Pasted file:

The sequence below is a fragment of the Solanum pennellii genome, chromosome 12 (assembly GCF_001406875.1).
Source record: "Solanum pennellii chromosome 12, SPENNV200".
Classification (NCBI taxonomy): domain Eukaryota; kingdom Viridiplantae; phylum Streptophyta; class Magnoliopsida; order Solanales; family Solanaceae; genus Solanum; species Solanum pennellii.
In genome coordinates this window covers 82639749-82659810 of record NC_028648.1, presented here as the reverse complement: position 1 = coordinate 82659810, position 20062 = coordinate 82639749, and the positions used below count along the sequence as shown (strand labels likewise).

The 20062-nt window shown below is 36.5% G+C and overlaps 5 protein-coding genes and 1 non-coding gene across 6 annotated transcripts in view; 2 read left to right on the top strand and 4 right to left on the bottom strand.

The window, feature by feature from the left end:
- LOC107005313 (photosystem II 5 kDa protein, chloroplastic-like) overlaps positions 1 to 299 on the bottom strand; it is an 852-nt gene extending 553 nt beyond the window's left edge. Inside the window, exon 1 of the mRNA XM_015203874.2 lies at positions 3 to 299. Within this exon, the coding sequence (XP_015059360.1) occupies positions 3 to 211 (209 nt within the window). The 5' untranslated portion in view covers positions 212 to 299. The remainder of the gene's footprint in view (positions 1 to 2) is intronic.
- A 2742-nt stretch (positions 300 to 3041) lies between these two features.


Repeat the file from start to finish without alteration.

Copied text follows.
The sequence below is a fragment of the Solanum pennellii genome, chromosome 12 (assembly GCF_001406875.1).
Source record: "Solanum pennellii chromosome 12, SPENNV200".
Classification (NCBI taxonomy): domain Eukaryota; kingdom Viridiplantae; phylum Streptophyta; class Magnoliopsida; order Solanales; family Solanaceae; genus Solanum; species Solanum pennellii.
In genome coordinates this window covers 82639749-82659810 of record NC_028648.1, presented here as the reverse complement: position 1 = coordinate 82659810, position 20062 = coordinate 82639749, and the positions used below count along the sequence as shown (strand labels likewise).

The 20062-nt window shown below is 36.5% G+C and overlaps 5 protein-coding genes and 1 non-coding gene across 6 annotated transcripts in view; 2 read left to right on the top strand and 4 right to left on the bottom strand.

The window, feature by feature from the left end:
- LOC107005313 (photosystem II 5 kDa protein, chloroplastic-like) overlaps positions 1 to 299 on the bottom strand; it is an 852-nt gene extending 553 nt beyond the window's left edge. Inside the window, exon 1 of the mRNA XM_015203874.2 lies at positions 3 to 299. Within this exon, the coding sequence (XP_015059360.1) occupies positions 3 to 211 (209 nt within the window). The 5' untranslated portion in view covers positions 212 to 299. The remainder of the gene's footprint in view (positions 1 to 2) is intronic.
- A 2742-nt stretch (positions 300 to 3041) lies between these two features.